ChBE Seminar Series - Michelle O'Malley

Event Details

Brad Dixon

School of Chemical and Biomolecular Engineering



Summary Sentence: Molecular Science and Engineering Building, Room G011

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In addition to its annual lectures, ChBE hosts a weekly seminar throughout the year with invited lecturers who are prominent in their fields. Unless otherwise noted, all seminars are held on Wednesdays in the Molecular Science and Engineering Building ("M" Building) in G011 (Cherry Logan Emerson Lecture Theater) at 4 p.m. Refreshments are served at 3:30 p.m. in the Emerson-Lewis Reception Salon.


Michelle O'Malley, University of California - Santa Barbara

"Exploiting Anaerobes for Biomass Breakdown and Sustainable Chemistry"


Renewable chemicals derived from plant biomass (mainly composed of cellulose and lignin) are attractive alternatives to those made from petroleum. To produce chemicals from biomass, enzymes are used to break down cellulose into simple sugars, which are later fermented into value-added products. However, since cellulose is tightly bound within a network of crystalline cellulosic fibers and lignin, existing biomass degrading enzymes are not very efficient.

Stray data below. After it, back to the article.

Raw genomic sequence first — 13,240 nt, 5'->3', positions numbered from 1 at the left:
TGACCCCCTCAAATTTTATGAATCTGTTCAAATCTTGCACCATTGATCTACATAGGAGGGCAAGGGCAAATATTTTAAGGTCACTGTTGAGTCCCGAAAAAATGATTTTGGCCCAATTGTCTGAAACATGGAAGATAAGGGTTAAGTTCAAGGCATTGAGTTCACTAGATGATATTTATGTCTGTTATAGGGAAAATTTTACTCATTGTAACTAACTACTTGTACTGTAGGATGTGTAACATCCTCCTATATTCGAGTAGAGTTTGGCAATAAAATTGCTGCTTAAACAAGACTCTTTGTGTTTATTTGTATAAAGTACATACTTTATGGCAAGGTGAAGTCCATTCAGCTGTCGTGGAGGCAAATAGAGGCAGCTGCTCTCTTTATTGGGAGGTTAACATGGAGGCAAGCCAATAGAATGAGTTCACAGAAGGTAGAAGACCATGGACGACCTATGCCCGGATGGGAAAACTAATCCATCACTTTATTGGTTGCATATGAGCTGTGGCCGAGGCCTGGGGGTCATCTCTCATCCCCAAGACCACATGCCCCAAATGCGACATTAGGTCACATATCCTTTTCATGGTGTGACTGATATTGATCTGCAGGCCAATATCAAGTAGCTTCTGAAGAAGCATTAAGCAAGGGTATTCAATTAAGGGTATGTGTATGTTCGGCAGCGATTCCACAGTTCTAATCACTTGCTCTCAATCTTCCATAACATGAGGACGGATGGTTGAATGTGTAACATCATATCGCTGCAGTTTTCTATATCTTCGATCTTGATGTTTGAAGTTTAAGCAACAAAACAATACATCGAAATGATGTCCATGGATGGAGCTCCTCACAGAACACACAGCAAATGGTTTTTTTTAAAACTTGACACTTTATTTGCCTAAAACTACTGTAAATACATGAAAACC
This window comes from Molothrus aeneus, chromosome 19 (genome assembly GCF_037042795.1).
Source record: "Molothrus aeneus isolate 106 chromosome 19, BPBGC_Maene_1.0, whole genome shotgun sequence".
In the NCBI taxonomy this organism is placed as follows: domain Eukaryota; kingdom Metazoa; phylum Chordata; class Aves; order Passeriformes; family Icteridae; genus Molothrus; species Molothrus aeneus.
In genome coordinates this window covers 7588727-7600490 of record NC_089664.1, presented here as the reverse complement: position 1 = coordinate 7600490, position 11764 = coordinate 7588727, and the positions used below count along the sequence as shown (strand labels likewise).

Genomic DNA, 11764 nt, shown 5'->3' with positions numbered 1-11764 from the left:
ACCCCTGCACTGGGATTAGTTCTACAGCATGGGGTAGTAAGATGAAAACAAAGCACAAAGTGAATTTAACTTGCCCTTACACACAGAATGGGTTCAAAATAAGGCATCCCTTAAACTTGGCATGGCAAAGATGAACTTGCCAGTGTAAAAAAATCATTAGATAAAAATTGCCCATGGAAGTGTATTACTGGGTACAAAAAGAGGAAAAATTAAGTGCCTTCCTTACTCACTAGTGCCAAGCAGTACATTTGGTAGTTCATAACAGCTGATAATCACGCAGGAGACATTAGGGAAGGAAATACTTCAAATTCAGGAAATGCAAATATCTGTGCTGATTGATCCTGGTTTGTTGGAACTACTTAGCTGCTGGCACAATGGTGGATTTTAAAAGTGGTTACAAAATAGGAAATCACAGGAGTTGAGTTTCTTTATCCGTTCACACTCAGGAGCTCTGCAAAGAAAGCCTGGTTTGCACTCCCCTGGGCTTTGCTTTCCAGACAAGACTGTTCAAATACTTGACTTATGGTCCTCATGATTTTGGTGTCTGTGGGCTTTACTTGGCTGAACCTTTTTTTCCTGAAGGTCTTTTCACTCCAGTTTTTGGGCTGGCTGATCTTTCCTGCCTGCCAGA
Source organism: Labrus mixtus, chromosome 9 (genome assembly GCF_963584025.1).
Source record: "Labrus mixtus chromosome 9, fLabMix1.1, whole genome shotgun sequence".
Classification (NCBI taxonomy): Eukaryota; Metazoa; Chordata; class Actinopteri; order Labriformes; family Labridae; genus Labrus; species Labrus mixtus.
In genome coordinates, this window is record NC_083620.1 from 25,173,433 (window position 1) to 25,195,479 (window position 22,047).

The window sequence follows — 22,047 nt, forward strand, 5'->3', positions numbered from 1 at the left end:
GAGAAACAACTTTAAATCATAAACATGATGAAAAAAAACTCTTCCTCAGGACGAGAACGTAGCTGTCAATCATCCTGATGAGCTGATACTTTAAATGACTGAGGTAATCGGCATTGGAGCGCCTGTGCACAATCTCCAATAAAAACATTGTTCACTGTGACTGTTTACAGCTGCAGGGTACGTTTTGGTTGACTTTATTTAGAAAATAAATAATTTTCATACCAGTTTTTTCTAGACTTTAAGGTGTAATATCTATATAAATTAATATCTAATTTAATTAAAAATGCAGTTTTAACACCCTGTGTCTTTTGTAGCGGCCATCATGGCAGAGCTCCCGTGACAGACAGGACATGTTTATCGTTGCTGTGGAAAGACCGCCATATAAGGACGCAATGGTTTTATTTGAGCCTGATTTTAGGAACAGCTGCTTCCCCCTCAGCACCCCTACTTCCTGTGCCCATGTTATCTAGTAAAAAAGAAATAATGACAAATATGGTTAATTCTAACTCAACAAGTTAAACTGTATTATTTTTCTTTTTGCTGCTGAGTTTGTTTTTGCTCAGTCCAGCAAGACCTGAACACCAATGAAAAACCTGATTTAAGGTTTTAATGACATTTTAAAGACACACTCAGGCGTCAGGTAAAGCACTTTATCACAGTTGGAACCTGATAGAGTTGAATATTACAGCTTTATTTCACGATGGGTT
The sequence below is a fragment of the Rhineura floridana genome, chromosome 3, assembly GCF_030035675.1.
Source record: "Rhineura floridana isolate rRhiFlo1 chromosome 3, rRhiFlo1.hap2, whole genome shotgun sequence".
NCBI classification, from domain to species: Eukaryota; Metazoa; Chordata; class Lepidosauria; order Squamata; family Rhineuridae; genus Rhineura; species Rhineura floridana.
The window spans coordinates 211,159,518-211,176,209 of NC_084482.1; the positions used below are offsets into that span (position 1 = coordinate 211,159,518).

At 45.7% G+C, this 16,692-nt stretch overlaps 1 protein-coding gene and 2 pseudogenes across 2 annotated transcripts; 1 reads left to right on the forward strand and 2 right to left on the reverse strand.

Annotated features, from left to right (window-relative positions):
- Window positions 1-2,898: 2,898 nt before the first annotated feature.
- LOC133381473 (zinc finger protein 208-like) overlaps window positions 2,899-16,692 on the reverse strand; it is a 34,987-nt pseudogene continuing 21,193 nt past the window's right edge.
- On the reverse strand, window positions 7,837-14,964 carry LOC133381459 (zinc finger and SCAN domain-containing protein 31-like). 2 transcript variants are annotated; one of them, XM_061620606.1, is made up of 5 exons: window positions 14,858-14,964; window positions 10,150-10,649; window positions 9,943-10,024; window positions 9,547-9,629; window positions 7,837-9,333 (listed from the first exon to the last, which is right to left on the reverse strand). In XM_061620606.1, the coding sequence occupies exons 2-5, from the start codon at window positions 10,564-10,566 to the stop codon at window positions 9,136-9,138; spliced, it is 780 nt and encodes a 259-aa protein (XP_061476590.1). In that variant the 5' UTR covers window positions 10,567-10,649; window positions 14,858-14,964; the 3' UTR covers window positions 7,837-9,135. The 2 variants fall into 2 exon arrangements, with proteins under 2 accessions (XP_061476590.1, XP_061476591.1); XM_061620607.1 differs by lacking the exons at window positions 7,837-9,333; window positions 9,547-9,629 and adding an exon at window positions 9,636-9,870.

To develop new technologies to break down plant material into sugar, much can be learned by studying how microbes digest lignocellulose in biomass-rich environments, such as the digestive tract of large herbivores. Anaerobic fungi are native to the gut and rumen of these animals, where they have evolved powerful enzymes to degrade plant biomass. Our goal is to develop new experimental tools to engineer anaerobic fungi and anaerobic microbial consortia for lignocellulose breakdown and chemical production. To accomplish this goal, we isolated a panel of anaerobic fungi and associated microbes from different herbivores and screened for their ability to degrade several types of lignin-rich grasses and agricultural waste. By focusing on model anaerobic fungi from the Piromyces, Neocallimastix, and Anaeromyces genera, we have employed next-generation sequencing to discover thousands of new genes, revealing hundreds of novel cellulases.

Additionally, we have characterized key regulatory patterns for these cellulases, which depend on the environment of the fungus. Using this information, we are developing new genetic engineering strategies to manipulate gut fungi at the molecular level, along with ‘bottom-up’ strategies to synthesize microbial consortia for compartmentalized breakdown and bioproduction. 

Additional Information

In Campus Calendar

School of Chemical and Biomolecular Engineering

Invited Audience
chbe, chemical engineering, Michelle O'Malley, seminar series
  • Created By: Brad Dixon
  • Workflow Status: Published
  • Created On: Aug 17, 2015 - 1:14pm
  • Last Updated: Oct 7, 2016 - 10:13pm